This article is part of the Why Study the Book? series.
How Should We Understand the Bible?
The Bible is a complicated book.
It is a book containing sixty-six books, which are divided into two books (or testaments). You open its pages and find history, poetry, lament, and letters. Accounts of people and events recorded from different authors, in different times, and in different cultures. And when the majority of Americans think that “God helps those who help themselves” is a Bible verse, it only complicates things further.
As a pastor, my fear is that, even if the people in our churches know some Bible stories, they’re often still missing the Bible’s story.
This is why the book of Hebrews makes a unique contribution to the canon of Scripture. Hebrews shows us that the Bible is not a collection of unrelated stories, but is rather one unified story—the story of redemption through Jesus Christ. Simply put, the book of Hebrews helps us unlock the glorious tapestry of God’s progressive revelation. Hebrews helps us unfold the mystery of seeing Jesus Christ throughout the Old Testament.
Hebrews helps us unfold the mystery of seeing Jesus Christ throughout the Old Testament.
A Key to Understanding the Bible
Hebrews contains thirty-five direct quotations from the Old Testament, along with many allusions and references. With the Old Testament background in mind, the author argues that God’s glory and redemptive plan are finally and most clearly revealed in Jesus Christ. In fact, the central motif of Hebrews is “Jesus Christ is better” (the words “better,” “more,” and “greater” appear a total of twenty-five times). I would argue that the glory of God as revealed in Jesus Christ is the gravitational center of the book of Hebrews. When one understands this, things become less complicated and much easier to understand.
In Christ, we see the fulfillment of all the Old Testament hopes and promises, ushering in the long-awaited new covenant age. Throughout Hebrews, we see the superiority of Jesus Christ above all things. Jesus is superior to angelic beings (1:5–2:18). Jesus is superior to Moses (3:1–4:13). Jesus is the superior High Priest (4:14–5:10; 7:1–8:13). Jesus is the superior sacrifice (9:1–10:18).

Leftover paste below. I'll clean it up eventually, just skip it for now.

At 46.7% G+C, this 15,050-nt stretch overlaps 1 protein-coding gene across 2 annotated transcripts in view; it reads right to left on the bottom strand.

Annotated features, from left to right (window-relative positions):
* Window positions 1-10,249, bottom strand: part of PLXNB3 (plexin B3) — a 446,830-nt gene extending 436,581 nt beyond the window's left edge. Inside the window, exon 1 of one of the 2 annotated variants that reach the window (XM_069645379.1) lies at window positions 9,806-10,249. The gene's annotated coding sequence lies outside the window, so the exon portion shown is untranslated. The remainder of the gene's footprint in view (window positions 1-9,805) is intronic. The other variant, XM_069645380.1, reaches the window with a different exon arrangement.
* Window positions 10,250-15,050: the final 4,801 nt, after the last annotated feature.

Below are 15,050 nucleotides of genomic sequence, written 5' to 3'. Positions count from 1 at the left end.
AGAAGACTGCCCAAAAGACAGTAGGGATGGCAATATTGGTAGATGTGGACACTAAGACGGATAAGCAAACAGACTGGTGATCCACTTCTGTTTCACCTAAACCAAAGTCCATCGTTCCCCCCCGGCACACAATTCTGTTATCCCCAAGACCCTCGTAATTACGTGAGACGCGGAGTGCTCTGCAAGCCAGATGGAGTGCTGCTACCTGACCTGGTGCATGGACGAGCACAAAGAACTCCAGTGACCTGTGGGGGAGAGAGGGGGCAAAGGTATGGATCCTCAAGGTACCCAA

The Bible is one great story—the story of Jesus. If you don't understand this central truth, you'll miss the point of the Bible.
Now that We Understand, Let Us Respond!
God has spoken. “Long ago, at many times and in many ways” God spoke to his people (Heb. 1:1). But now, in these last days, God has conclusively spoken through Jesus—his beloved Son, the Creator, Sustainer, and Savior of the world (vv. 2–3), and an exact image of the Father (v. 3). This is glorious theology that changes everything.
The goal of theology is not to grow in abstract knowledge of God, but to better understand what God is doing in history in a way that seeks to join him on his mission through the power of the Spirit.
The author of Hebrews helps us stay focused on how the good news of Jesus Christ leads us to mission, which is a crucial aspect of how we apply the Bible to our lives. The stark warning passages of Hebrews remind us of the call to live faithful and fruitful lives for the glory of God (2:1–4; 3:7–19; 5:11–6:12; 10:26–39; 12:25–29). Central to our endurance in the faith is understanding—understanding that comes from seeing and savoring Jesus Christ as supreme above all things (10:19-12:29).
In the end, we see that the strength of our faith is rooted in the object of our faith. The good news is that God helps those who cannot help themselves. Throughout Hebrews, readers are called to respond to the grace of God in worship, and this call is bolstered by the author’s encouraging words, firm warnings, and contrasting examples. It’s not so complicated after all.
The unfolding storyline of the Bible is that the eternal kingdom of God is a kingdom that cannot be shaken, because it’s rooted in Jesus Christ, who holds all things together.
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